"Gene Wilder: It Hurts To Laugh," by David Segal, The Washington Post, March 28, 2005
Did you know that in the first draft of Charlie and the Chocolate Factory, Charlie Bucket was Black? Roald Dahl's inspiration for the character was drawn on a servant he had while living in Dar Es Salaam, Mdisho. (It was horribly colonial: he was employed by Shell Oil company, and they provided each of their employees at Shell House in Africa with their own personal "boy.") Though Mdisho was only 3 years younger than Dahl, the future children's author was charmed by the 19 year old. "Mdisho's lack of guile and his simple, honest view of the world resonated with Dahl," writes Donald Sturrock on Storyteller: The Authorized Biography of Roald Dahl.
Given the first draft of Charlie, it's surprising that Charlie and the Chocolate Factory got Dahl in trouble with the NAACP, who objected to the portrayal of Oompa-Loompas as African Pygmies. If you think of the Oompa-Loompas as orange with green hair, like in the movies, you're right. Dahl changed the detail for later editions, shocked that people had seen it as offensive, but infuriated with the NAACP for what he thought was misreading his work. Interestingly, Charlie had been out several years before anyone started objecting to possible racist overtones.
Roald Dahl is, to my mind, not just one of the best children's authors of the 20th century, but one of the best authors, period. For example, I cannot think of any book nearly as disturbing as The Witches. I can still remember how the Big Friendly Giant (who wasn't so big for a giant) said "belly choppers" instead of "helicopters." When I went to see Fantastic Mr. Fox in the theaters, I remembered only one detail from the book -- about his tail -- but that vivid image stuck with me for two decades. Lemony Snicket, author of the wonderful Series Of Unfortunate Events, says that when he was first asked to write a children's book, he used Dahl as an inspiration.
But amazingly he was much more than just an author. He made two major contributions to the field of medicine, both to help ailing members of his family -- including helping his first wife, Oscar winning actress Patricia Neale, recover from a major brain injury, changing how stroke victims are given therapy. He wrote the screenplay for You Only Live Twice, which was fitting, because he'd worked with Bond creator Ian Fleming on espionage matters duirng World War II. (He actually didn't like the original novel, but neither did the director.) It would be easy to make a movie out of his life.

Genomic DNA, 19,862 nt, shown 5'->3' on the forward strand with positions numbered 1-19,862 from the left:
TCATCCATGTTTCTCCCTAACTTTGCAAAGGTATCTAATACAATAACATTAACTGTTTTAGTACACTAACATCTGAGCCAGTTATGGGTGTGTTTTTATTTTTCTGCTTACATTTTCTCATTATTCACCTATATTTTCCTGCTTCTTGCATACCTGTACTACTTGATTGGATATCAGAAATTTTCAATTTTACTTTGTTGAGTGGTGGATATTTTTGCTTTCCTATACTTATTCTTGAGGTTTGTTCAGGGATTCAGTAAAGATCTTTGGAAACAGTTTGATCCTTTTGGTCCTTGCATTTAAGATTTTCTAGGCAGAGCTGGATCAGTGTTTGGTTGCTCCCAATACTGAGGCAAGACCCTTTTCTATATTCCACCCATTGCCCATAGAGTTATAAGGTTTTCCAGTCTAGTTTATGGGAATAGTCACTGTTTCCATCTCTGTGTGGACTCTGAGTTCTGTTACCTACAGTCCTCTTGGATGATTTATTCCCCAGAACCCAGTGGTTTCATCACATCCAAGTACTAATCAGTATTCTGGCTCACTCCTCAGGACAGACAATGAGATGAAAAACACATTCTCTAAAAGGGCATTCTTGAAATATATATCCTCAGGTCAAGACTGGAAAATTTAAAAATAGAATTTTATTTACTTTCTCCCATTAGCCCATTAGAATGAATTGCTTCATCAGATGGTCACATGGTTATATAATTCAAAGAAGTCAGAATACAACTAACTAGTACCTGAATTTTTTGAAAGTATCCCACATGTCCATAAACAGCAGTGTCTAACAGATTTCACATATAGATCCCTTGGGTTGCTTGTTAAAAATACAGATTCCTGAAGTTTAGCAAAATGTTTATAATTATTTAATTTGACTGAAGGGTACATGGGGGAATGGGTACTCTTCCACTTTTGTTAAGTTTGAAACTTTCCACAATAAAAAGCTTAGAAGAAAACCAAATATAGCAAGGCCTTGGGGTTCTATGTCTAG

He was an unpredictable man, perhaps the only person in all of England to say Salman Rushdie had made a mistake by publishing the Satanic Verses when he knew it would prove so offensive. (Though he was very kind to the owner publishing house who printed the book and got in trouble.) Editors were afraid to work with him, because you never knew what he considered helpful criticism and what he considered attempts to destroy his vision. Once, when he found a woman needed to raise money to by expensive electric wheelchairs for her children, and was looking for some autographed books to auction in a fundraiser, he not only signed a complete collection of his works, but also gave her $10,000 to buy a chair. He convinced his American publishers to pay him through a dummy corporation based in Switzerland to avoid paying enormous British taxes -- then complained about the conditions of the contract.
But -- most importantly to me -- the title of the book is very appropriate. He was a storyteller. I remember reading Boy, his memoir of his youth, years ago. It was aimed at a young audience, and I assumed he had simplified some details for them. Sturrock said he did more than that: a lot of it seems to be somewhat imaginary. It's hard to tell whether he was deliberately sprucing up his life story, or genuinely misremembered.
Dahl led a fascinating life outside of his stories, so I understand why so much time is spent talking about his affairs, his relationships with his family and friends, and so many other details. But I do wish there had been more about the writing process itself. It's amazing to know details such as the fact that Charlie was supposed to have a different skin color (and Willy Wonka had a son in that draft, too), or that Mathilda was supposed to die after using her powers to win at the track. Or which incidents in Dahl's life he drew a particular scene from. I would have loved to see even more behind the scenes looks at how his characters and plots evolved.
In the prologue, Sturrock tells of a conversation he had with Dahl over dinner, where Roald complained that all biographies are garbage. As was frequently the case, it's hard to say whether he believed that, or was baiting his guest. I think Storyteller has some flaws, but I think they're flaws endemic to most biographies. In 1975, when describing what made a good children's author, Dahl wrote that children are savvy readers. "But they hate descriptive passages and flowery prose. They hate long descriptions of any sort... But above all, bear in mind that they do not possess the same powers of concentration as an adult, and they become very easily bored.or diverted. Your story must, therefore, tantalize and titillate them on every page..."
By that standard, Storyteller is not for children. It has many fascinating moments, but fails to tantalize and titillate on every page. It starts slowly, describing ancestors Dahl was not aware he had, and how Nordic society changed over the course of the 19th century.I agree the book is authoritative, but feel it would be a smoother read -- and more to Dahl's taste -- if Sturrock had taken out about 50 pages from the work.
Anyway, it's been too long since I've read any of his work, and I've never seen his adult fiction. I'll have to check it out soon. In the meantime, I've taken my copy of The Witches out for rereading.